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Kids are struggling—we must reach them early!

When Michael was 10 years old, he had the opportunity that every young baseball player dreams of!


It was the bottom of the last inning, the bases were loaded, only one out, and the game was tied.


He had a chance to win the game for his team!


The pitcher threw the first pitch—STRIKE 1. The pitcher threw the second pitch— STRIKE 2. The pitcher threw the third pitch and CRACK—the ball went flying right to the shortstop and the double play was over in a matter of seconds.


There was a huge moan from the crowd and Michael slumped back to the bench mumbling, “I’m such a loser. I quit.” Michael was humiliated and he no longer wanted to play baseball.


You have probably seen something like this happen before. It may not have been a baseball game––but some event in life where you, your child, or someone you cared about faced a big disappointment and just wilted before your eyes.


When faced with challenges or disappointments, most kids don’t have the tools to handle them.


As a result, they often get down on themselves or give up on themselves—developing belief systems that can hold them back for the rest of their lives. This crushes self- esteem and it crushes self-confidence.


Life events can “wound” children and most of the time their parents don’t even realize it. They might see a shift in their child’s confidence or self-esteem, but they don’t know what happened or what to do about it.


And most of the time kids won’t tell because they are too embarrassed. They don’t want their parents, the people they love the most, to think less of them. Instead they cry themselves to sleep, often suffering in silence.


And a lot of kids are struggling.


Did you know that:

●  30% of tweens (children between the ages 10-12) experience headaches and difficulty sleeping as a result of stress.1

●  25% of children between ages 13 and 18 experience anxiety disorders.2

●  10% of children are actually diagnosed with depression before the age of 18.3


The World Health Organization reported that depression is “the predominant cause of illness and disability” for children and teens age 10 to 19-years-old, worldwide. The statistics are even more staggering when you consider the report found suicide to be the third leading cause of adolescent deaths (behind traffic accidents, and HIV/AIDS).4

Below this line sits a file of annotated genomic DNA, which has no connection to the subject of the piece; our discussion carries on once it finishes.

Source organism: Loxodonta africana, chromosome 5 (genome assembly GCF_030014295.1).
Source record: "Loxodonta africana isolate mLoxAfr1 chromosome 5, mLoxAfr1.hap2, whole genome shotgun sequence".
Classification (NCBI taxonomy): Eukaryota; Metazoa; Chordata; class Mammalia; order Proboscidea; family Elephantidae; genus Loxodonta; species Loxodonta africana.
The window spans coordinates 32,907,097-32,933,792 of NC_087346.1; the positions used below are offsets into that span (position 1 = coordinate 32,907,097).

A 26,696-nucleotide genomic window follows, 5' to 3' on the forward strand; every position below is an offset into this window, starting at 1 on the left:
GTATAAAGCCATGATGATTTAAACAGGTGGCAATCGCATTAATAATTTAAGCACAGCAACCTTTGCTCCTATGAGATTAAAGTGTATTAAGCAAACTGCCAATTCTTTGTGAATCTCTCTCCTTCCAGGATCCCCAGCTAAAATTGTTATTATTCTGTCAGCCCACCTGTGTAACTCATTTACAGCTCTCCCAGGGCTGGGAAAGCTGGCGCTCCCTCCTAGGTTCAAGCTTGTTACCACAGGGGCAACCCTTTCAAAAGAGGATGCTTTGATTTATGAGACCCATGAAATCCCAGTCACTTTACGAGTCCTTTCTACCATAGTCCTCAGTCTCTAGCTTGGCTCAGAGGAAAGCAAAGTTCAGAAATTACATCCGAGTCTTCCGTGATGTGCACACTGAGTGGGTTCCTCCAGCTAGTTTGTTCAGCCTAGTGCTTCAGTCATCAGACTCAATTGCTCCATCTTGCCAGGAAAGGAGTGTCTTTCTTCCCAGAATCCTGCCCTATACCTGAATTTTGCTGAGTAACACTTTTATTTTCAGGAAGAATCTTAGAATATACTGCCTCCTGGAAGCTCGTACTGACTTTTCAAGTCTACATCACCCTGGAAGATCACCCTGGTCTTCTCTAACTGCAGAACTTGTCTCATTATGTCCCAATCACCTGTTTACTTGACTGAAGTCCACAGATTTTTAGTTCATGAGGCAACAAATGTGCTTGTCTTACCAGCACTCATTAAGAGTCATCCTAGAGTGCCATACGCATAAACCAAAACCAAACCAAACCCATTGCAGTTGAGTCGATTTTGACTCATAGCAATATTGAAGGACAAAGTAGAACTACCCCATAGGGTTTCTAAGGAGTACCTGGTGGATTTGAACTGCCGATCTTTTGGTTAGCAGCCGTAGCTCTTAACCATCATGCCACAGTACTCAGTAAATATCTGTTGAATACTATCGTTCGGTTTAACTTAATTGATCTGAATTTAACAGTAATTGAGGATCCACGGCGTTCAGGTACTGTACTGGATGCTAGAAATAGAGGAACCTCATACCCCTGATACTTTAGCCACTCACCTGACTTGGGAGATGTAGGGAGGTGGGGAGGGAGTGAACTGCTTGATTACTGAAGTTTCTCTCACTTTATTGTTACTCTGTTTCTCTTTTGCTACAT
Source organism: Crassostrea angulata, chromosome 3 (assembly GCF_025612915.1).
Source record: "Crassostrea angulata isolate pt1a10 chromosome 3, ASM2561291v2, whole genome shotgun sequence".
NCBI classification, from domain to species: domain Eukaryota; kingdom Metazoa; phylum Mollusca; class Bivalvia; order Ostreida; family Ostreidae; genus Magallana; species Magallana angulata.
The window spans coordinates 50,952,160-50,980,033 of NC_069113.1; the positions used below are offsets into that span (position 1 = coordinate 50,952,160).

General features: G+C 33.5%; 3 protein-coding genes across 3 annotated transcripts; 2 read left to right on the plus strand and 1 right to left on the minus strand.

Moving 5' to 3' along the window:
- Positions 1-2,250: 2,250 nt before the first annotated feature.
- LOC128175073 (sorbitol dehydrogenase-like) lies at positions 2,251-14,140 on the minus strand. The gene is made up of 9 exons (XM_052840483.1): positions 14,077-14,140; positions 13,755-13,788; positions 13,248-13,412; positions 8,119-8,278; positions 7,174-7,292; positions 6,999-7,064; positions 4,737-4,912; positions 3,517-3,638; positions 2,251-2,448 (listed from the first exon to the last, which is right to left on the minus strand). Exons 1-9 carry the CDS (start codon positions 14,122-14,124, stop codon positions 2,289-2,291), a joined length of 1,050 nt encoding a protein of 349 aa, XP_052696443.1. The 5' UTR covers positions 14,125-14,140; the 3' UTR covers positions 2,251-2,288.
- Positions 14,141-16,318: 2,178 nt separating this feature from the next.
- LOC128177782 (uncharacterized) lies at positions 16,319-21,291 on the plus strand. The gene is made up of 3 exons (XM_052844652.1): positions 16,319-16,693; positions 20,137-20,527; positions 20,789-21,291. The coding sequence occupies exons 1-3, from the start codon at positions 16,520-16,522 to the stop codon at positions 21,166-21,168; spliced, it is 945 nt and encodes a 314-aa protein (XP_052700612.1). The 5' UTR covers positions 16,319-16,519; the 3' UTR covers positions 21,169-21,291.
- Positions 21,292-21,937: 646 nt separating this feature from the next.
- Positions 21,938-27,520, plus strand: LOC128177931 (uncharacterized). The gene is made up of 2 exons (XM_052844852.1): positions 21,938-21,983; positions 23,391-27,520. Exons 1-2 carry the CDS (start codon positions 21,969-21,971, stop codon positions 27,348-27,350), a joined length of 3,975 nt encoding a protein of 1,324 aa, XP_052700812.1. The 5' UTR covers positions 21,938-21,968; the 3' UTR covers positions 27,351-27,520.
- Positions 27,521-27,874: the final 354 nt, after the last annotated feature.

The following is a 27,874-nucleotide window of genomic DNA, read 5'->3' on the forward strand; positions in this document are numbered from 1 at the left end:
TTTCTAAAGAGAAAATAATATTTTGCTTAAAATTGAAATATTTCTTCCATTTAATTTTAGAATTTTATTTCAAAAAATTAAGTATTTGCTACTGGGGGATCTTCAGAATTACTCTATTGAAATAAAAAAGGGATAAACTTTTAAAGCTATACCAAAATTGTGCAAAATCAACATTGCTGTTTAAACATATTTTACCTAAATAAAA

Something is clearly not working when one child in every ten (10%) is clinically depressed by the time they reach adulthood.


And when suicide is the third leading cause of death, worldwide, for children between the ages of 10-19.


Regardless of country, ethnic background, culture, or religion, millions of kids are struggling with how they feel about themselves day-to-day.


We must reach kids at an earlier age to help them develop resilience, self-confidence, and self-leadership skills, so they can handle the ups and downs of growing up.


And life coaches for kids can help!



1 Psychology Today, “Is Your Child Stressed Out? Why You May Not Know.”

http://www.psychologytoday.com/blog/body-sense/201001/is-your-child-stressed-out-why-you-may-not-know

2 National Institute of Mental Health: http://www.nimh.nih.gov/statistics/1ANYANX_child.shtml 3 Time Magazine Article, “The Happiness or Pursuit”, July 2013 http://content.time.com/time/magazine/article/0,9171,2146449,00.html

4 “WHO calls for stronger focus on adolescent health,” May 2014

http://www.who.int/mediacentre/news/releases/2014/focus-adolescent-health/en


Photo by 🇸🇮 Janko Ferlič - @specialdaddy on Unsplash

 

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